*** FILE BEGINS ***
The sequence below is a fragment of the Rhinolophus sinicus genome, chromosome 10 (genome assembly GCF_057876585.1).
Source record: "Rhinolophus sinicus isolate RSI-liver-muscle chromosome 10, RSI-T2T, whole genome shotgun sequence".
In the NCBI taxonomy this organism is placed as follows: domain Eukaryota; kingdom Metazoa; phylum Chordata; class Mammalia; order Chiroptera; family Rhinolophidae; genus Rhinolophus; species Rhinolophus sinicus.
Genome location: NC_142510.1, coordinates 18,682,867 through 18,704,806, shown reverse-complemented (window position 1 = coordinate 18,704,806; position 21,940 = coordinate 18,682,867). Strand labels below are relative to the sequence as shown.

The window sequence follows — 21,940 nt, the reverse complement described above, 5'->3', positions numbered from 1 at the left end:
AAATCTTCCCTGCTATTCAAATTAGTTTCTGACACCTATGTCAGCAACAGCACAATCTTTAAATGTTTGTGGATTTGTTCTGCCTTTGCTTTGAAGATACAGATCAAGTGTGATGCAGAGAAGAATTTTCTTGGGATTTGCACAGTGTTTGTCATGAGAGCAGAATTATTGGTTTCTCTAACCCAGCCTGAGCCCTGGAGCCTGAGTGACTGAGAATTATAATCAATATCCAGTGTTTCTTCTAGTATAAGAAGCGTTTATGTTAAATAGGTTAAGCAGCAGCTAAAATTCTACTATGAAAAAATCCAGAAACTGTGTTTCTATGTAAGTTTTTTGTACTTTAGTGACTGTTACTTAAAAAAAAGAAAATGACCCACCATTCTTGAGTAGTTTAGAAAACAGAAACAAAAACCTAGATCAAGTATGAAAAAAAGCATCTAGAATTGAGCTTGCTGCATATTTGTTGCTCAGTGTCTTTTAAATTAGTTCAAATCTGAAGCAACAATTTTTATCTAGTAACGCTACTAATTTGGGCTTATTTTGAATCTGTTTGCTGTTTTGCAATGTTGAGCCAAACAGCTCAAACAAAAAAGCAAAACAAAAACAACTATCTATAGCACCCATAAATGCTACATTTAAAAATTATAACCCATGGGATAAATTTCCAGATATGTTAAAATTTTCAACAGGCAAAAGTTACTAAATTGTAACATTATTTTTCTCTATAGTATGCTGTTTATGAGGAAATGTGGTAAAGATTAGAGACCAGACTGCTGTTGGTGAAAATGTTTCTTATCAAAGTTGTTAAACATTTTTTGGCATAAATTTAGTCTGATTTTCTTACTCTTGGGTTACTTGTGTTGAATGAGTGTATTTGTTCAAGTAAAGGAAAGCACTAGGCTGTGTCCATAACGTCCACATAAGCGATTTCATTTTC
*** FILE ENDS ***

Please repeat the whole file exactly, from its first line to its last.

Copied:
The sequence below is a fragment of the Rhinolophus sinicus genome, chromosome 10 (genome assembly GCF_057876585.1).
Source record: "Rhinolophus sinicus isolate RSI-liver-muscle chromosome 10, RSI-T2T, whole genome shotgun sequence".
In the NCBI taxonomy this organism is placed as follows: domain Eukaryota; kingdom Metazoa; phylum Chordata; class Mammalia; order Chiroptera; family Rhinolophidae; genus Rhinolophus; species Rhinolophus sinicus.
Genome location: NC_142510.1, coordinates 18,682,867 through 18,704,806, shown reverse-complemented (window position 1 = coordinate 18,704,806; position 21,940 = coordinate 18,682,867). Strand labels below are relative to the sequence as shown.

The window sequence follows — 21,940 nt, the reverse complement described above, 5'->3', positions numbered from 1 at the left end:
AAATCTTCCCTGCTATTCAAATTAGTTTCTGACACCTATGTCAGCAACAGCACAATCTTTAAATGTTTGTGGATTTGTTCTGCCTTTGCTTTGAAGATACAGATCAAGTGTGATGCAGAGAAGAATTTTCTTGGGATTTGCACAGTGTTTGTCATGAGAGCAGAATTATTGGTTTCTCTAACCCAGCCTGAGCCCTGGAGCCTGAGTGACTGAGAATTATAATCAATATCCAGTGTTTCTTCTAGTATAAGAAGCGTTTATGTTAAATAGGTTAAGCAGCAGCTAAAATTCTACTATGAAAAAATCCAGAAACTGTGTTTCTATGTAAGTTTTTTGTACTTTAGTGACTGTTACTTAAAAAAAAGAAAATGACCCACCATTCTTGAGTAGTTTAGAAAACAGAAACAAAAACCTAGATCAAGTATGAAAAAAAGCATCTAGAATTGAGCTTGCTGCATATTTGTTGCTCAGTGTCTTTTAAATTAGTTCAAATCTGAAGCAACAATTTTTATCTAGTAACGCTACTAATTTGGGCTTATTTTGAATCTGTTTGCTGTTTTGCAATGTTGAGCCAAACAGCTCAAACAAAAAAGCAAAACAAAAACAACTATCTATAGCACCCATAAATGCTACATTTAAAAATTATAACCCATGGGATAAATTTCCAGATATGTTAAAATTTTCAACAGGCAAAAGTTACTAAATTGTAACATTATTTTTCTCTATAGTATGCTGTTTATGAGGAAATGTGGTAAAGATTAGAGACCAGACTGCTGTTGGTGAAAATGTTTCTTATCAAAGTTGTTAAACATTTTTTGGCATAAATTTAGTCTGATTTTCTTACTCTTGGGTTACTTGTGTTGAATGAGTGTATTTGTTCAAGTAAAGGAAAGCACTAGGCTGTGTCCATAACGTCCACATAAGCGATTTCATTTTC